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gives life to the project still. so, you know, it's easy to stand here or in italy like italy's premier renzi and say we need more european integration, an intelligence service, a union. it's really appealing idea. lovely. a very good thing. i personally am is a sort of prague gnattic integrationist myself. i believe if we want to preserve the european project under the conditions of globalization and the external shocks we are seeing, financial and refugees and wars and other, we are going to have to have deeper integration, policy and rules. on fiscal policy, energy, managing immigration and refugees and defense and, yes, domestic security and we'll need this in order to survive as a project. but anyone who champions this cause or tells europeans this is what they have to do has to be aware such ideas have fierce
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opponents within europe. for example, in poland or hungary which, you know, didn't escape communism, you know, in their thinking to become part of yet another super national enterprise and some people for good or bad reasons think of as not much different than the warsaw pact. i personally think that's unfair but there's people, i know that, who think that way. and of course, one has to understand that if we do go ahead with this, this could add impetus to the forces that want to break out of the eu, most notably the brits to hold a referendum on eu membership in the summer or who indeed want the eu itself to break up and there's some people who want that, too. there are, in fact, serious discussions under way in some of the old original western european countries, in such as belgium, netherlands,
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luxembourg, some people in germany, some people in the north and the baltic states wondering in case of the brexit is form a smaller tighter unions where cultures and threat perceptions are sufficiently close for us to forge ahead with deeper integration. i worry deeply about this to leave other poorer, more vulnerable countries behind and very difficult for them to catch up. so i'm personally not a big fan of this but this -- this kind of thinking shows you how complicated the questions are. so any politician that wants to promote this thing, deeper cooperation or deeper integrati integration, has to proceed with extreme caution and make that case persuasively. now, a couple of words on europe and its neighborhood. it's also i think self evident that europe can't hope to resolve the issue of islamist terrorism without itself playing a larger role in the stability of north africa and the middle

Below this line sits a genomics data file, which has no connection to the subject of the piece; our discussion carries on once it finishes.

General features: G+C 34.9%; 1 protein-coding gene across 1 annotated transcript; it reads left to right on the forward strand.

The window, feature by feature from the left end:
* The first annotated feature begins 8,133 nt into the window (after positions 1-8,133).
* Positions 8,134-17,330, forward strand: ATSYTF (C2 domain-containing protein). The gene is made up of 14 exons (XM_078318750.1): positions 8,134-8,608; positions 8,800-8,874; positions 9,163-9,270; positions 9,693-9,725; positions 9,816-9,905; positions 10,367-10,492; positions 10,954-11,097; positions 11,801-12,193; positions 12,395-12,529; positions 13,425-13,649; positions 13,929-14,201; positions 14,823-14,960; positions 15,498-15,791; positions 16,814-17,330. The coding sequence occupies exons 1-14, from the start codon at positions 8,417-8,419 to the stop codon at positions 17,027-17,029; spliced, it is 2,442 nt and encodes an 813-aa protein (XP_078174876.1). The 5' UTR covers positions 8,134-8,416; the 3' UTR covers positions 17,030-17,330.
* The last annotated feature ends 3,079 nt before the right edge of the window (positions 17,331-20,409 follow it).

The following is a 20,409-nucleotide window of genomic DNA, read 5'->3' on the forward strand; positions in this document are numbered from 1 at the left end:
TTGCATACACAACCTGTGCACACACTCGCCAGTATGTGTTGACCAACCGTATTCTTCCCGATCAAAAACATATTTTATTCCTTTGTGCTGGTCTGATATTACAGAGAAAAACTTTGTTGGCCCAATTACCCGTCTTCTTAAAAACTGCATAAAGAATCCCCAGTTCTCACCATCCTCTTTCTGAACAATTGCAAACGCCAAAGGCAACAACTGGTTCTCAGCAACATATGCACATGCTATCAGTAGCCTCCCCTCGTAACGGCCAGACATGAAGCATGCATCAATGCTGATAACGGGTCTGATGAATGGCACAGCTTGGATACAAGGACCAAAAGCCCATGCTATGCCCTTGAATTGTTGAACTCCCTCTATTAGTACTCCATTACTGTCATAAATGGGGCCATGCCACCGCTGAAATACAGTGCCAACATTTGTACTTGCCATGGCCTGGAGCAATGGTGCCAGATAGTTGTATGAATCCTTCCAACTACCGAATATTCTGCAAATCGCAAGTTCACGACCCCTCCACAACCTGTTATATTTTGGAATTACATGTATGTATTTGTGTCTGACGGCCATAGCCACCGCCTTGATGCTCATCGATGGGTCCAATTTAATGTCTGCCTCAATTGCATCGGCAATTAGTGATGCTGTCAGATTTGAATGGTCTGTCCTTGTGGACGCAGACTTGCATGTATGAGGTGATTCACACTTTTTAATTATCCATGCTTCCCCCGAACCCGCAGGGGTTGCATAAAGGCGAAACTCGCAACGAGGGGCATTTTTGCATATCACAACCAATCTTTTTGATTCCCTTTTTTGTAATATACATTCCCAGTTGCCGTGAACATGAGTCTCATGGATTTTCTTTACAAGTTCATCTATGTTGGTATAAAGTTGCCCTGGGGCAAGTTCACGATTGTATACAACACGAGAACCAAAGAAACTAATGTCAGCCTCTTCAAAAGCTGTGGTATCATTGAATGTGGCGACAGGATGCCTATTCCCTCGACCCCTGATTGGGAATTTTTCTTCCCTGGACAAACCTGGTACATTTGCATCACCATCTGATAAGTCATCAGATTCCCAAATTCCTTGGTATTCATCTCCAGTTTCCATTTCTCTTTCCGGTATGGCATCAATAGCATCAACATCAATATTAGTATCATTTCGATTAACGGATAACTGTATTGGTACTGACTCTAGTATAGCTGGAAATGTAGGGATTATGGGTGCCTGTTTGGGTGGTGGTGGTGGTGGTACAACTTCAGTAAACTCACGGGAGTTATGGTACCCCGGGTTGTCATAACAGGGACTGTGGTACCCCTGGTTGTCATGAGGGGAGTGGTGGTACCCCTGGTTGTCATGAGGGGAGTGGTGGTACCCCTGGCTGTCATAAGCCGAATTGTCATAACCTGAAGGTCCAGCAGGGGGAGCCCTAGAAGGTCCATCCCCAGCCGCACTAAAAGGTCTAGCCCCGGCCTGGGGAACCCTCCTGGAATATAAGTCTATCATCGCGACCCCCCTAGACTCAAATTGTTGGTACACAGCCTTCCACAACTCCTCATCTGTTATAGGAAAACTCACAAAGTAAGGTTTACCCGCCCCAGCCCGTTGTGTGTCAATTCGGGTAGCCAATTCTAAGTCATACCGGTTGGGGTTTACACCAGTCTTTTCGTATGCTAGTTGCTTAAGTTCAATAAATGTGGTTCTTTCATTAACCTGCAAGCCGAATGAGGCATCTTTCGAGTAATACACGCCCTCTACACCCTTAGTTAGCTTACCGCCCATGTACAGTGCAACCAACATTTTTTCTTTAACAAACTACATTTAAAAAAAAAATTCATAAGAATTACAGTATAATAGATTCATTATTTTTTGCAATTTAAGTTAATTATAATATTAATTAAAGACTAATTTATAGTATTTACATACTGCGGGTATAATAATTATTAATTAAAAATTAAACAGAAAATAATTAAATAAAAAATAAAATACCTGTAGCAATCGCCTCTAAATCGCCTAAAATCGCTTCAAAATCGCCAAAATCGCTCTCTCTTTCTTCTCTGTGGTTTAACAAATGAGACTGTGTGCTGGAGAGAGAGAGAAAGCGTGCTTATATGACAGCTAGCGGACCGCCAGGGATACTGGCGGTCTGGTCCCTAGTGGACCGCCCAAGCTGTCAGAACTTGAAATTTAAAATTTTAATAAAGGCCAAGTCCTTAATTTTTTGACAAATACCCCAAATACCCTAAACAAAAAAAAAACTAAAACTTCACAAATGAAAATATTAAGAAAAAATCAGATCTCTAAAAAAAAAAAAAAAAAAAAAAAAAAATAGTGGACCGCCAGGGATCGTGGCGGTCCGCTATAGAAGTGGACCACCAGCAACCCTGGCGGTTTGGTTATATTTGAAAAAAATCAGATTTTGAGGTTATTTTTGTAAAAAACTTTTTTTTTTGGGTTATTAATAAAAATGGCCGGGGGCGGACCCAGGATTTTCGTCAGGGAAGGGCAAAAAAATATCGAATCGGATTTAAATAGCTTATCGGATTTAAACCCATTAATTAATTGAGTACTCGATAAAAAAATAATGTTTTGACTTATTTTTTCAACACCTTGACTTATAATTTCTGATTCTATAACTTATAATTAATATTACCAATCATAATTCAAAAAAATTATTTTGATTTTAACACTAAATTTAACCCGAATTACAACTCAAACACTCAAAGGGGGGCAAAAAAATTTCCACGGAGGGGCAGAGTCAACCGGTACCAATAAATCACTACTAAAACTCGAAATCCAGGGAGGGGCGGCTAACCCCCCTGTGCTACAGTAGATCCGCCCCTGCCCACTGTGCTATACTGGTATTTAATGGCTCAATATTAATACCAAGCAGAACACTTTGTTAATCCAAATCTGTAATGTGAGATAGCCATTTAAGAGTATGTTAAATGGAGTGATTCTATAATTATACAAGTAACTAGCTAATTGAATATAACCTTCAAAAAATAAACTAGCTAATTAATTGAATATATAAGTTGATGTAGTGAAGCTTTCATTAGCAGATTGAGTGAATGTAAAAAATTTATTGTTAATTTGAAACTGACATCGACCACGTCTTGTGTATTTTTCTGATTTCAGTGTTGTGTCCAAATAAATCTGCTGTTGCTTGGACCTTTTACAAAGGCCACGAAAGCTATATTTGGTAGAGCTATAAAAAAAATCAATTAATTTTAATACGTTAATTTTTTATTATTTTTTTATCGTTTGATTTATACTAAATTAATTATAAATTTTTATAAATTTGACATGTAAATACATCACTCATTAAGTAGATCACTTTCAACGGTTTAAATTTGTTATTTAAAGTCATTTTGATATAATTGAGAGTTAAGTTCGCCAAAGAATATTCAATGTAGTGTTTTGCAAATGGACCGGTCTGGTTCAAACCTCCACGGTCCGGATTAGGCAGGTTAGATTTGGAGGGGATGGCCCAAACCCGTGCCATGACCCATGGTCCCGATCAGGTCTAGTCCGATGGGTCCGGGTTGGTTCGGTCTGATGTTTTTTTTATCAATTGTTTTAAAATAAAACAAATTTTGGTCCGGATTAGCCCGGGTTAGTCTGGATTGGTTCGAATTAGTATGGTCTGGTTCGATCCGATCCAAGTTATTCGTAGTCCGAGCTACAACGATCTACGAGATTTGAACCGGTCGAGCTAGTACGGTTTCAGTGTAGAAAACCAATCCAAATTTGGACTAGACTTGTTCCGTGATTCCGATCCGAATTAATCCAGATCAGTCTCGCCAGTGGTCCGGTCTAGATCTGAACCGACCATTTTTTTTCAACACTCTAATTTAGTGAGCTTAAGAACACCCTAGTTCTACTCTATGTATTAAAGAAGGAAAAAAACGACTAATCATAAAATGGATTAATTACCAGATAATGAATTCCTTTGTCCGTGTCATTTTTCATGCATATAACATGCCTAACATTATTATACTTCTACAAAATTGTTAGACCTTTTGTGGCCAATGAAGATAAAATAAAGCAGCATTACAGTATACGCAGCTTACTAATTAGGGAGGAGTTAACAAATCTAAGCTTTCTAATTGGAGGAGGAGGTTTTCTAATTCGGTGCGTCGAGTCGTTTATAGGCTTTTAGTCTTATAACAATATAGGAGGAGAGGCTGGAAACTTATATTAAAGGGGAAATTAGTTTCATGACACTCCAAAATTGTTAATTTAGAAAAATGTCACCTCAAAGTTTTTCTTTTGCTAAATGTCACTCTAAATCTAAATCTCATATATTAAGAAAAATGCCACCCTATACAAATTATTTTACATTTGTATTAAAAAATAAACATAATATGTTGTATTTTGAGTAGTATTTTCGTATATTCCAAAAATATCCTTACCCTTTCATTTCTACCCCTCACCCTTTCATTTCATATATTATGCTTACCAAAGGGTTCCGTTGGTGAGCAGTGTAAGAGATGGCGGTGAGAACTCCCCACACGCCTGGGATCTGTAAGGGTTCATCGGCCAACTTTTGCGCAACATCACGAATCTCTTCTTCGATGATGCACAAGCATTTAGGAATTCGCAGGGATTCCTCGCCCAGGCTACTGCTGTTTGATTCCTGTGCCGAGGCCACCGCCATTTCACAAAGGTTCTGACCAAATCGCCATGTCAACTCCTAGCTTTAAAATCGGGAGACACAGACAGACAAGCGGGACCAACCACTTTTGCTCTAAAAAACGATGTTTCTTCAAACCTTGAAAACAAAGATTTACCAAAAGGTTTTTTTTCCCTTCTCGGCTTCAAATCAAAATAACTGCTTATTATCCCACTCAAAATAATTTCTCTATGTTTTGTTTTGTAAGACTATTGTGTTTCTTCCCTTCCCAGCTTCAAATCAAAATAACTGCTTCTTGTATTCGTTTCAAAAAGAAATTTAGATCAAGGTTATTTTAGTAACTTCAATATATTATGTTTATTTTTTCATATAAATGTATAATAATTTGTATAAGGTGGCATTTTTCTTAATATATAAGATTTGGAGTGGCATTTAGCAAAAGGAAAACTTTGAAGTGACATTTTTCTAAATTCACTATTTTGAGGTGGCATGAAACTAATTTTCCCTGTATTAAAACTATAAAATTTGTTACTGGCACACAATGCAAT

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east. this is happening already. several european countries are participating in the efforts to deny a foothold in syria and iraq. the jer nans, my own country, have been training and arming the peshmerga in iraq. anyone know the history of the country? that's a startling development. but, you know, this is not the time to engage, obviously, in a comprehensive critique. don't worry. of what's going on in the middle east but i will make two sobering observations. one is that our efforts to hit hard at i.s. and at the same time come to a peaceful settlement in syria, in other words, to take the power off the refugee issue from the place of origin, have forced us, the u.s., but also europe, into bed with extremely problematic partners. saudi arabia, turkey, russia. we are making compromises with some very, very unpleasant